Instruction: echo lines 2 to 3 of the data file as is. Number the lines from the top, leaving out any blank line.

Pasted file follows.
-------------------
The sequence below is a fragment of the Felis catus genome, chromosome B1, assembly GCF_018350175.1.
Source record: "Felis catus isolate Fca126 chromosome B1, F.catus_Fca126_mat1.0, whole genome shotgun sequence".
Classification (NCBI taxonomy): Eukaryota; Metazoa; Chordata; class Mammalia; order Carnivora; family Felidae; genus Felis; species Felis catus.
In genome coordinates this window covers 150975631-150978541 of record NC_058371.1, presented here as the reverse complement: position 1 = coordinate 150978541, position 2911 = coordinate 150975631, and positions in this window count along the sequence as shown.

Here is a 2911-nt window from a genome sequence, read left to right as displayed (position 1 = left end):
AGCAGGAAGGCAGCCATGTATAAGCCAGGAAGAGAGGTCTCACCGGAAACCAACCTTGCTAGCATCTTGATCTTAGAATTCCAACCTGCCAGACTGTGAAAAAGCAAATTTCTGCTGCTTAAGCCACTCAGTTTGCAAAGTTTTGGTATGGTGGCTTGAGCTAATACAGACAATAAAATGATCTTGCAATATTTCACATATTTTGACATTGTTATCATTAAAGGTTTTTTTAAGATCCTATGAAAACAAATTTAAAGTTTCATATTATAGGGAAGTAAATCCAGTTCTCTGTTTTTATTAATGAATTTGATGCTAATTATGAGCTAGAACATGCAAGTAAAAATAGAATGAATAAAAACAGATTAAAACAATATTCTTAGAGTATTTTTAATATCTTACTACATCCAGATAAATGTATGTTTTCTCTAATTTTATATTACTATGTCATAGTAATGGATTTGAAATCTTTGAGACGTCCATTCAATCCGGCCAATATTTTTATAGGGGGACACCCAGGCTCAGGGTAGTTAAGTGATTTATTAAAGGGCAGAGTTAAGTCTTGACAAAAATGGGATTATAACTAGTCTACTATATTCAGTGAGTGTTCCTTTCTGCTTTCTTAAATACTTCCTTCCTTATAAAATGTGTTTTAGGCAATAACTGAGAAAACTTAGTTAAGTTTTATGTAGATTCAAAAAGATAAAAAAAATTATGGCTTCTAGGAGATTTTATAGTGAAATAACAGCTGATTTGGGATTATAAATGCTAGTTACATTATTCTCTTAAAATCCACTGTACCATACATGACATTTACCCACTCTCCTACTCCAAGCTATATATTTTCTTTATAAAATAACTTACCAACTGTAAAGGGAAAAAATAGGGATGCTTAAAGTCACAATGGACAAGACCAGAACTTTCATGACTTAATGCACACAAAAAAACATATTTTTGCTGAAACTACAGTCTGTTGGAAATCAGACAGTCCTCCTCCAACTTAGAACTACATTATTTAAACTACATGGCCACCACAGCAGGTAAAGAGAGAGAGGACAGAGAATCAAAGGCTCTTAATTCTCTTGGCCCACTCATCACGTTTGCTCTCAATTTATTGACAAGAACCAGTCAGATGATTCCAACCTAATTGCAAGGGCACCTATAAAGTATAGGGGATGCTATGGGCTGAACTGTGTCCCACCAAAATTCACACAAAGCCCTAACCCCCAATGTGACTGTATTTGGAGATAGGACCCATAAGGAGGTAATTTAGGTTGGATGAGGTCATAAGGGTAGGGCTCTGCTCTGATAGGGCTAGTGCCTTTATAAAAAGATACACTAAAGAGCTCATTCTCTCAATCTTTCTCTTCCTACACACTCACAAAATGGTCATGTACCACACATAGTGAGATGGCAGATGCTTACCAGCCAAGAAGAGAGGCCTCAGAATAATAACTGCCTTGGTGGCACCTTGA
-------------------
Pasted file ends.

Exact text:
Source record: "Felis catus isolate Fca126 chromosome B1, F.catus_Fca126_mat1.0, whole genome shotgun sequence".
Classification (NCBI taxonomy): Eukaryota; Metazoa; Chordata; class Mammalia; order Carnivora; family Felidae; genus Felis; species Felis catus.